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John Irving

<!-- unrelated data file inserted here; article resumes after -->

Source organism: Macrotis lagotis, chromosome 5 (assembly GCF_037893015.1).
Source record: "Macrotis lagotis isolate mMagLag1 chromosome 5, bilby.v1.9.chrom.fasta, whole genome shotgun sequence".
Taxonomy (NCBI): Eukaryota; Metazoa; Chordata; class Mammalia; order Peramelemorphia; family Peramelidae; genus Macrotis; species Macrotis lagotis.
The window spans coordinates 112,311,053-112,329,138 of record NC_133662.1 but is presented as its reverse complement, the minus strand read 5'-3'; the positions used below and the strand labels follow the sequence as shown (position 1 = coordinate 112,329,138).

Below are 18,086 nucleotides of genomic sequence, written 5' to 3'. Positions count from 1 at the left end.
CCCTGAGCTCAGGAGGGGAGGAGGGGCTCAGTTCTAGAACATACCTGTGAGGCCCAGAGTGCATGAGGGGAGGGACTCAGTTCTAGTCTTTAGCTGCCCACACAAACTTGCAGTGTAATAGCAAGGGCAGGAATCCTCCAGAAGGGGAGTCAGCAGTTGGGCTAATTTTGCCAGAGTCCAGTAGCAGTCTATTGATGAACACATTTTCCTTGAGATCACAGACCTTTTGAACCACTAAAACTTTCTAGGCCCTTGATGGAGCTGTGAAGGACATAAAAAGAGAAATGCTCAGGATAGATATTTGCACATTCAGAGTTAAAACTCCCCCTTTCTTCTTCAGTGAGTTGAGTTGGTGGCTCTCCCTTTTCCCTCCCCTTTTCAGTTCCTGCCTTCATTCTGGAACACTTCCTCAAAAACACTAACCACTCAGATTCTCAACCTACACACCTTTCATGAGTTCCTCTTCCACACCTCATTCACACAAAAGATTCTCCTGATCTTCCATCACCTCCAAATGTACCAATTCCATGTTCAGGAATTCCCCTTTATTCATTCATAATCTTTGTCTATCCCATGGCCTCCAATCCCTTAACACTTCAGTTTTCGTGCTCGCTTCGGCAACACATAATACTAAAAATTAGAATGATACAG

These stories are well written and rather depressing. That makes them, I guess, rather representative of what one might call the current state of short-story writing by urban males. One thinks immediately of recent collections by Garry Disher and Nick Earls. There seem to be a few basic starting off points, the most notable being in the delineation of defensiveness and insecurities that give the male characters, who are often the narrators, a sensitive but decidedly uptight response to, well, almost everything. Women, parents, children (their own), and particularly the drab world that has snuffed out some early spark of liveliness or vitality (which is usually rubbed for sympathetic magic in moments of nostalgic recall).

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